Thompson Hall renovation plans were under consideration. A commit-
tee was formed, and after a year of research, suggestions were made.
The first recommendation was to keep the museum and make it
more visible, and the other was to increase the amount of education and
outreach that goes on through here,”Wimberger said.
With that decision, Slater became teacher to thousands of Tacoma-
area school children—2,572 of them since the fall of 2011. The outreach
has been received with open arms.
Colette McInerney Babson ’79, a teacher at Jennie Reed, has invited
the program into her classroom for the last two years. “My kids are
always so fascinated,” Babson says. “It’s really powerful.”
And a great resource for teachers tight on budget and time. “A lot
of schools don’t have the money for field trips,”Wimberger says. “Some
teachers were lamenting how they couldn’t get outside. Some didn’t
feel comfortable leading the class on outdoor field trips. So we tried to
develop something that was a field-trip-in-a-box. The first part is prac-
ticing observational skills without them going outside. We give them
objects and ask them to describe these things.”
Many of the students Krauszer teaches have had only limited expo-
sure to the natural environment. Some have never been to the beach,
seen the Puget Sound, or touched a starfish. At a time when children are
more and more removed from nature because of computers and TV, the
field-trip-in-a-box helps make what they
see outdoors more mean-
ingful. And it’s not just for local public school teachers. A mother of a
Puget Sound student drove from her home in Salem, Ore., to pick up a
kit for use with her class. (The kits are offered without charge.) A UPS
grad borrowed some kits to use for teaching in a YMCA after-school
Babson’s eager fourth-graders greet Krauszer with a chorus of “Good
morning, Miss Mary.” One by one, she hands each student a preserved
bird from the Slater collection. There are ooohs and aaahs as she distrib-
utes sparrows, ducks, owls, hawks, hummingbirds, crows, and gulls.
Most people don’t let kids hold stuff from museums,” Conzuelo
says. “Usually you look at it through glass. This is great!”
We need to act as careful scientists,” Krauszer tells them. “These
specimens are very fragile and not easily replaced.” To stroke the feath-
ers, she tells them to softly use the backs of two fingers. After the han-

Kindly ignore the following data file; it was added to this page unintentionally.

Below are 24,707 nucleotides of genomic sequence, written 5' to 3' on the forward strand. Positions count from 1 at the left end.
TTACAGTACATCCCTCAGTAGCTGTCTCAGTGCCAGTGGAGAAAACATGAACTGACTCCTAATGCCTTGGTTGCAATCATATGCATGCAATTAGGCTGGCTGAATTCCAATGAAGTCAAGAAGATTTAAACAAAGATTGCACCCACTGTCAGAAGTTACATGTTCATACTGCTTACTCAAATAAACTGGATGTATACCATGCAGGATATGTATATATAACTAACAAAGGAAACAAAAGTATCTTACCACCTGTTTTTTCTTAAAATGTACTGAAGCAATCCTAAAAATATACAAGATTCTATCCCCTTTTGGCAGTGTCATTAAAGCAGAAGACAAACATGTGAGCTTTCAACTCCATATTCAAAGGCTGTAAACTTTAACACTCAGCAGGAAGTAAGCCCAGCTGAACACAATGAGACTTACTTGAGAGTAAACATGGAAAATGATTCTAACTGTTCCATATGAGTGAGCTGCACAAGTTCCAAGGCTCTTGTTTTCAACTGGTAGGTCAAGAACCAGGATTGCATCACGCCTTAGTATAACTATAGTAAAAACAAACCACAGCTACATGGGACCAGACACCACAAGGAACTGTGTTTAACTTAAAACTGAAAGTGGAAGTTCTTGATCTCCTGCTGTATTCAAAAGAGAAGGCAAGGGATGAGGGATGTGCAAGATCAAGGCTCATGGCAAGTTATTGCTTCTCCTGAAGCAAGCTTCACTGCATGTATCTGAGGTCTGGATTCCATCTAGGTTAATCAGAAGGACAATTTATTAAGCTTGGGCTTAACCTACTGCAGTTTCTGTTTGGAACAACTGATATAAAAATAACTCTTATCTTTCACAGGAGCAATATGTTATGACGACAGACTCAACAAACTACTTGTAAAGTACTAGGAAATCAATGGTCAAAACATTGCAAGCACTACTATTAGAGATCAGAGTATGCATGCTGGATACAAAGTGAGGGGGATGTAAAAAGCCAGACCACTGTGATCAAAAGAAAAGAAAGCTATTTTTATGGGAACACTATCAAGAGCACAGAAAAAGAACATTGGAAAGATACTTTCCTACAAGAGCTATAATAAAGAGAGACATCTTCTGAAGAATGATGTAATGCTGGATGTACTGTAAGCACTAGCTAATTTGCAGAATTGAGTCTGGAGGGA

dling instructions, Krauszer then asks the students—or, as she refers to
them, “naturalists”—questions about their birds.
What can you tell me about your bird’s beak?” she asks.
Rather than lecture, she encourages the children to make their own
observations and record them in journals they’ve been keeping.
One student raises his hand. “Is this a Mallard Duck?” he asks.
Smiling, Krauszer answers, “We’re just getting started with our
research. Do you think I’m going to tell you that this early in the
Shaking their heads, everyone in the classroom says, “Nooooo.”
The investigation continues with excitement. Krauszer asks the stu-
dents to examine the shape of their birds’ beaks and think about them
as tools—a nutcracker, say, or a spear. From these observations the stu-
dents make predictions about the natural history of their birds—where
they lived and what they ate—before finally learning the identity of
Each of the three lessons is designed to maximize inquiry, saving
the “answers” for the end and allowing the students to be curious
scientists, working on their own individual mystery for as long as
Five years ago, Puget Sound got the start-up money for the program
from an Institute of Museum and Library Services grant. Wimberger
used part of the $140,000 to put together a curriculum and bounced
a pilot program off some public school teachers, getting their insights.
The college also received donations from the Wells Fargo Founda-
tion and the Mortenson Family Foundation to develop more kits and
The Slater staff has been assessing, before and after the lessons, the
students’ observation, description, and reasoned-hypothesis abilities.
They are noting a huge jump in these skills, all of which are practiced
by “real” scientists and encouraged in the Washington State Science
Standards for the grade levels that are using the teaching kits.
Gail Wood ’79
The Nature in the Classroom kits are described in detail at www.
nature-in-the-classroom. If you are a fourth- or fifth-grade teacher
and are interested in bringing a presentation to your school, con-
tact Mary Krauszer ’12, Slater Museum education and outreach
EYE TO EYE
Ariel Mitchell, a fourth-grader in the class of Colette Babson
gets a close look at a male Anna’s Hummingbird.